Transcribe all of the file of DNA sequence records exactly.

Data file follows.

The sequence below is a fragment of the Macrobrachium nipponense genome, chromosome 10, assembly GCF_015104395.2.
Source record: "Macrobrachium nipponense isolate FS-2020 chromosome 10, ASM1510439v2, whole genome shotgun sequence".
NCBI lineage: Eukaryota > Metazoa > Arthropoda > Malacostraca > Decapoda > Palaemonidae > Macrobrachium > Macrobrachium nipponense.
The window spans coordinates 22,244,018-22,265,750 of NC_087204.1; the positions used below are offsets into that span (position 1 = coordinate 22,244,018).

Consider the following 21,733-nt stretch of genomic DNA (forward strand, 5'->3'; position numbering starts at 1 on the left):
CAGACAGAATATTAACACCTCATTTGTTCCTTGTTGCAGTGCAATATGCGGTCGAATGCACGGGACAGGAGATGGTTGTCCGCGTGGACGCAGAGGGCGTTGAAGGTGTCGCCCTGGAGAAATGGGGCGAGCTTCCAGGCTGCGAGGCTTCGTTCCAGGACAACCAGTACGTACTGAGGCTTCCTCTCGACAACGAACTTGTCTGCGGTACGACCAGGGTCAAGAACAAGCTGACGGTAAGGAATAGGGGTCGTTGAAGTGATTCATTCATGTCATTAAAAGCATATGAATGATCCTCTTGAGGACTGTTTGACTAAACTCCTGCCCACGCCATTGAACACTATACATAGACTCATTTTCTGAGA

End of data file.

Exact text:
The sequence below is a fragment of the Macrobrachium nipponense genome, chromosome 10, assembly GCF_015104395.2.
Source record: "Macrobrachium nipponense isolate FS-2020 chromosome 10, ASM1510439v2, whole genome shotgun sequence".
NCBI lineage: Eukaryota > Metazoa > Arthropoda > Malacostraca > Decapoda > Palaemonidae > Macrobrachium > Macrobrachium nipponense.
The window spans coordinates 22,244,018-22,265,750 of NC_087204.1; the positions used below are offsets into that span (position 1 = coordinate 22,244,018).

Consider the following 21,733-nt stretch of genomic DNA (forward strand, 5'->3'; position numbering starts at 1 on the left):
CAGACAGAATATTAACACCTCATTTGTTCCTTGTTGCAGTGCAATATGCGGTCGAATGCACGGGACAGGAGATGGTTGTCCGCGTGGACGCAGAGGGCGTTGAAGGTGTCGCCCTGGAGAAATGGGGCGAGCTTCCAGGCTGCGAGGCTTCGTTCCAGGACAACCAGTACGTACTGAGGCTTCCTCTCGACAACGAACTTGTCTGCGGTACGACCAGGGTCAAGAACAAGCTGACGGTAAGGAATAGGGGTCGTTGAAGTGATTCATTCATGTCATTAAAAGCATATGAATGATCCTCTTGAGGACTGTTTGACTAAACTCCTGCCCACGCCATTGAACACTATACATAGACTCATTTTCTGAGA